Are eucalyptus harvest residues a truly burden-free biomass source for bioenergy? A deeper look into biorefinery process design and Life Cycle Assessment

Guilherme Pessoa Nogueira, Marcelle C. McManus, David J. Leak, Telma Teixeira Franco, Marina Oliveira de Souza Dias, Carla Kazue Nakao Cavaliero

Research output: Contribution to journalArticlepeer-review

Abstract

With the advent of RenovaBio, Brazil has cast a new light towards the life cycle of cellulosic ethanol. Once considered a resource intensive alternative pathway to achieve the same biofuel, second-generation approaches can now provide an economic advantage due to their potentially lower carbon footprint. The exploration of lignocellulosic harvest residues to this end can be beneficial, since productivity can be increased while not expanding cultivated areas. Eucalyptus forest residues are an example, result of logging and harvest procedures, being a low-cost and readily available biomass. Through an integrated biorefinery process simulation and a Life Cycle Assessment of the coproduction of ethanol and electricity, it was analyzed whether forestry burden is truly relevant when exploring this material, identifying technical and environmental bottlenecks. The biorefinery design implementation of anaerobic digestion and energy integration allowed a productivity boost of 20% for ethanol and 115% for electricity. With a 80 km collection radius, an annual production capacity of 30.3 ML could be achieved in the Campinas region. Enzymes were identified as the main environmental hotspot, but inconsistent published datasets and lack of transparency lead to inconclusive results regarding this input. While the burden associated with the lignocellulosic feedstock is relevant in most impact categories, the main bottleneck resides within the biorefinery itself, with inputs related to pretreatment and hydrolysis, boiler emissions and water consumption. Nevertheless, eucalyptus harvest residues cannot be considered a burden-free resource, since additional operations such as retrieval and transportation cannot be dismissed and often surpasses the impact potential of the aforementioned forestry activities.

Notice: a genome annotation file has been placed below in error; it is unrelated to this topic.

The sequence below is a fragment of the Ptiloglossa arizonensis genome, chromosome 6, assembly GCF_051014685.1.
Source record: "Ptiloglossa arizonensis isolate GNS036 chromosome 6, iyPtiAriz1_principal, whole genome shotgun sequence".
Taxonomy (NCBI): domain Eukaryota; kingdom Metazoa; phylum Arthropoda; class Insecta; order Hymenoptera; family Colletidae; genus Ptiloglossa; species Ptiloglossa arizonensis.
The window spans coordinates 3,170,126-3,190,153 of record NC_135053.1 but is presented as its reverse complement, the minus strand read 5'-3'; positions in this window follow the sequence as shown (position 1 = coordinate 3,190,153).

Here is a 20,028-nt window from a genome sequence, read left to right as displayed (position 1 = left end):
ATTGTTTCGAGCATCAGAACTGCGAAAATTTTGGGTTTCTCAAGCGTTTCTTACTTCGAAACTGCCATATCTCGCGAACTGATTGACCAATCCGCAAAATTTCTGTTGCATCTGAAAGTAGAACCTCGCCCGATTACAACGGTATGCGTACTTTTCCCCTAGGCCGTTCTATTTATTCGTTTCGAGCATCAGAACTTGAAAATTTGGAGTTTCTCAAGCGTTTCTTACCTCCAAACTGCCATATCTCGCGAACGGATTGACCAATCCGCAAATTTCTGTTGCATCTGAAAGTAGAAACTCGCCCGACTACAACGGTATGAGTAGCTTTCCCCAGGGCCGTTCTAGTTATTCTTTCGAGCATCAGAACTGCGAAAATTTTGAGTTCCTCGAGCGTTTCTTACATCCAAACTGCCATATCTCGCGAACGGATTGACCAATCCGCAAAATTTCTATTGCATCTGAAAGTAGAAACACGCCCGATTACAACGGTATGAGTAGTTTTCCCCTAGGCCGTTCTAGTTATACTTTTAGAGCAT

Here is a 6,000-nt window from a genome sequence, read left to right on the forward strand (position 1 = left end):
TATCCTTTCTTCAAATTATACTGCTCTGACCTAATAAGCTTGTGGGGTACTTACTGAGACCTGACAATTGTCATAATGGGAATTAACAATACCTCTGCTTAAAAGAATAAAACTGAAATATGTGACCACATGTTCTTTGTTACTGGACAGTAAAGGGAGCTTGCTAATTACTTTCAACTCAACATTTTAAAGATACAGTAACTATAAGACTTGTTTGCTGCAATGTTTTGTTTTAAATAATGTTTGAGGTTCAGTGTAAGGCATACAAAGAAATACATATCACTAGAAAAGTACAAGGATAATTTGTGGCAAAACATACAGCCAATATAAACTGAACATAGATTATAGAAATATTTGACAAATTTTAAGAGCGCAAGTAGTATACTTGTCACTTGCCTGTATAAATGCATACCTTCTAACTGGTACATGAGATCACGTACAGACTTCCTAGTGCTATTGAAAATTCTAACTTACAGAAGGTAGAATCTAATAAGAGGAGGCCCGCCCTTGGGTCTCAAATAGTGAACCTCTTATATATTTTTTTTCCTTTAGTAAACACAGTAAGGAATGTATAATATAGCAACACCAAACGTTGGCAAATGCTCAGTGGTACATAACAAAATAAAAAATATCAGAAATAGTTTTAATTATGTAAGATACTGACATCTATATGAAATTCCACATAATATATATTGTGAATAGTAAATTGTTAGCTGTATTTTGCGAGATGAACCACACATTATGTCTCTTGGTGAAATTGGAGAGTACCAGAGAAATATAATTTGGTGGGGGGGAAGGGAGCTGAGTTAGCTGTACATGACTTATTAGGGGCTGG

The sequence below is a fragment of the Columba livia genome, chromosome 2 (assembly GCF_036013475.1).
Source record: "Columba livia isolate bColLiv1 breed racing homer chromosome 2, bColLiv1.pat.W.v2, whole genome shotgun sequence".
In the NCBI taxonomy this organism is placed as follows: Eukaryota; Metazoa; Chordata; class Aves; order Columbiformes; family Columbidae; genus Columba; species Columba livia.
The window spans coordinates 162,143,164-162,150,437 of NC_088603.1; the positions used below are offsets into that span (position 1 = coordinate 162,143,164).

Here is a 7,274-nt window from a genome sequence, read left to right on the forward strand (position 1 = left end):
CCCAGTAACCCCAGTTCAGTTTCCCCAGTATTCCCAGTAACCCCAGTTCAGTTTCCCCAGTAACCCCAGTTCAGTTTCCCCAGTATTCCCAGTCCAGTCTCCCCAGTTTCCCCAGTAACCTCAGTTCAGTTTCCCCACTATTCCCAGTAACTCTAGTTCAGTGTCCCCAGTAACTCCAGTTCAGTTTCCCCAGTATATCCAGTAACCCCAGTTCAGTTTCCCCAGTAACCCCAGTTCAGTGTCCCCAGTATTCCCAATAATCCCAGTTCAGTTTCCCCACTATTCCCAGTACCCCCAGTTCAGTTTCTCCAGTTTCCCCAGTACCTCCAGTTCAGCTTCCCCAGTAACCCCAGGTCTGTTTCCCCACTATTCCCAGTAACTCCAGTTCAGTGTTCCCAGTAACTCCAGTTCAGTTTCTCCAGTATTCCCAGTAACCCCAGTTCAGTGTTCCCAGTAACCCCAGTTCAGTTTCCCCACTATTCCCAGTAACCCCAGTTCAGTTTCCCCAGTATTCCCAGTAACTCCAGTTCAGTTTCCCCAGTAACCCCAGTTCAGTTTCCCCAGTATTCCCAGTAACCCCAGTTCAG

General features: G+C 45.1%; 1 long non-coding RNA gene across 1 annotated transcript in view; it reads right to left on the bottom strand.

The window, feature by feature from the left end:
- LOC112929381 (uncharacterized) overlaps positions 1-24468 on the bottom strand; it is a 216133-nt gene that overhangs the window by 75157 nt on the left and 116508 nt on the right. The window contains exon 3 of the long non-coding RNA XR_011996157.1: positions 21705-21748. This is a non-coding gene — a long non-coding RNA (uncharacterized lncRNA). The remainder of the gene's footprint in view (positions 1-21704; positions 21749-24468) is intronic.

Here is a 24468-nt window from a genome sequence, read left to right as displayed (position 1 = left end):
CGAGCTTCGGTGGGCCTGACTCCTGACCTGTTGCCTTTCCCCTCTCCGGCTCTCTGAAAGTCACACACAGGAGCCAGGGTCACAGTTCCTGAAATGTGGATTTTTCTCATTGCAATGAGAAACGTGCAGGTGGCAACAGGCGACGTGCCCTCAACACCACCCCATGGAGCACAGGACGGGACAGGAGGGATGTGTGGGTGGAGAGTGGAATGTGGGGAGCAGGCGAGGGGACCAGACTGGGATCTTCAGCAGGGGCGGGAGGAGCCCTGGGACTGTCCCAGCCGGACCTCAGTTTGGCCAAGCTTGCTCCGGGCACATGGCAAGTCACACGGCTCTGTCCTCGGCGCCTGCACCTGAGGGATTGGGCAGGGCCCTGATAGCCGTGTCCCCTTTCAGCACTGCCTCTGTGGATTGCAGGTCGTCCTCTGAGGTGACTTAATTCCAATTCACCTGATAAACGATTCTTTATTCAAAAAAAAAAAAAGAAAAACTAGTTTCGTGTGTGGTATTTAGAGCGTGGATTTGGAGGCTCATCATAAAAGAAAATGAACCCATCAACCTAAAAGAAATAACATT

Original languageEnglish
Article number126956
JournalJournal of Cleaner Production
Volume299
Early online date2 Apr 2021
DOIs
Publication statusE-pub ahead of print - 2 Apr 2021

Keywords

  • Biorefinery design
  • Cellulosic ethanol
  • Eucalyptus
  • Harvest residues
  • Life cycle assessment

ASJC Scopus subject areas

  • Renewable Energy, Sustainability and the Environment
  • Environmental Science(all)
  • Strategy and Management
  • Industrial and Manufacturing Engineering

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